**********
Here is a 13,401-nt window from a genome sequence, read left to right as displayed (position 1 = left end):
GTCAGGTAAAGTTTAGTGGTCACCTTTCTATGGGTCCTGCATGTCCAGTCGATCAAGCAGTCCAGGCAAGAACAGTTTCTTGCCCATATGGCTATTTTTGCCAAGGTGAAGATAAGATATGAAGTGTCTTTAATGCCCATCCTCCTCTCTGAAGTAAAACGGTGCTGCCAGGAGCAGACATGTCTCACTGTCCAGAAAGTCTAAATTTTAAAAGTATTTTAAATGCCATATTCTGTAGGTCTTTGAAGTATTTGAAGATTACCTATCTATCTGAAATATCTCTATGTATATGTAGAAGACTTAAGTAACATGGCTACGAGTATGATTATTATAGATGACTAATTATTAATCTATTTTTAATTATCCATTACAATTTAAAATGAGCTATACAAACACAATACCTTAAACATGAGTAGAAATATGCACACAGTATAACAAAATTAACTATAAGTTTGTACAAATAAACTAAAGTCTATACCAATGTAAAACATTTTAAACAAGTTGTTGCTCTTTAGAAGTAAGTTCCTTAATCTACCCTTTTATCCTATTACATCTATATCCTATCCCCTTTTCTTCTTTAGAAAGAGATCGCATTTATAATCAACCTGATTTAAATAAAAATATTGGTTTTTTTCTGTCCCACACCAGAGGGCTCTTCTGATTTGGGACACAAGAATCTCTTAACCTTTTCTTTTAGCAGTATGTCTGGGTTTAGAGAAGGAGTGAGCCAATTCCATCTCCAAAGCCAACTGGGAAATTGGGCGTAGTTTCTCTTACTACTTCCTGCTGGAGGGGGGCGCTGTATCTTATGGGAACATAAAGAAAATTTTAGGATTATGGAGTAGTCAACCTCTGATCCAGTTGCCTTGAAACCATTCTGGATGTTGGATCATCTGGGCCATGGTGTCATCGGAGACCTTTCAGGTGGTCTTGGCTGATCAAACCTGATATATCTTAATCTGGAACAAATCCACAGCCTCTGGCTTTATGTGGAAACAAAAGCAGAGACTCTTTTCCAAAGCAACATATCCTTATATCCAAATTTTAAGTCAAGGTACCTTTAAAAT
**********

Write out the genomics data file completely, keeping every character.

Here is a 13,401-nt window from a genome sequence, read left to right as displayed (position 1 = left end):
GTCAGGTAAAGTTTAGTGGTCACCTTTCTATGGGTCCTGCATGTCCAGTCGATCAAGCAGTCCAGGCAAGAACAGTTTCTTGCCCATATGGCTATTTTTGCCAAGGTGAAGATAAGATATGAAGTGTCTTTAATGCCCATCCTCCTCTCTGAAGTAAAACGGTGCTGCCAGGAGCAGACATGTCTCACTGTCCAGAAAGTCTAAATTTTAAAAGTATTTTAAATGCCATATTCTGTAGGTCTTTGAAGTATTTGAAGATTACCTATCTATCTGAAATATCTCTATGTATATGTAGAAGACTTAAGTAACATGGCTACGAGTATGATTATTATAGATGACTAATTATTAATCTATTTTTAATTATCCATTACAATTTAAAATGAGCTATACAAACACAATACCTTAAACATGAGTAGAAATATGCACACAGTATAACAAAATTAACTATAAGTTTGTACAAATAAACTAAAGTCTATACCAATGTAAAACATTTTAAACAAGTTGTTGCTCTTTAGAAGTAAGTTCCTTAATCTACCCTTTTATCCTATTACATCTATATCCTATCCCCTTTTCTTCTTTAGAAAGAGATCGCATTTATAATCAACCTGATTTAAATAAAAATATTGGTTTTTTTCTGTCCCACACCAGAGGGCTCTTCTGATTTGGGACACAAGAATCTCTTAACCTTTTCTTTTAGCAGTATGTCTGGGTTTAGAGAAGGAGTGAGCCAATTCCATCTCCAAAGCCAACTGGGAAATTGGGCGTAGTTTCTCTTACTACTTCCTGCTGGAGGGGGGCGCTGTATCTTATGGGAACATAAAGAAAATTTTAGGATTATGGAGTAGTCAACCTCTGATCCAGTTGCCTTGAAACCATTCTGGATGTTGGATCATCTGGGCCATGGTGTCATCGGAGACCTTTCAGGTGGTCTTGGCTGATCAAACCTGATATATCTTAATCTGGAACAAATCCACAGCCTCTGGCTTTATGTGGAAACAAAAGCAGAGACTCTTTTCCAAAGCAACATATCCTTATATCCAAATTTTAAGTCAAGGTACCTTTAAAAT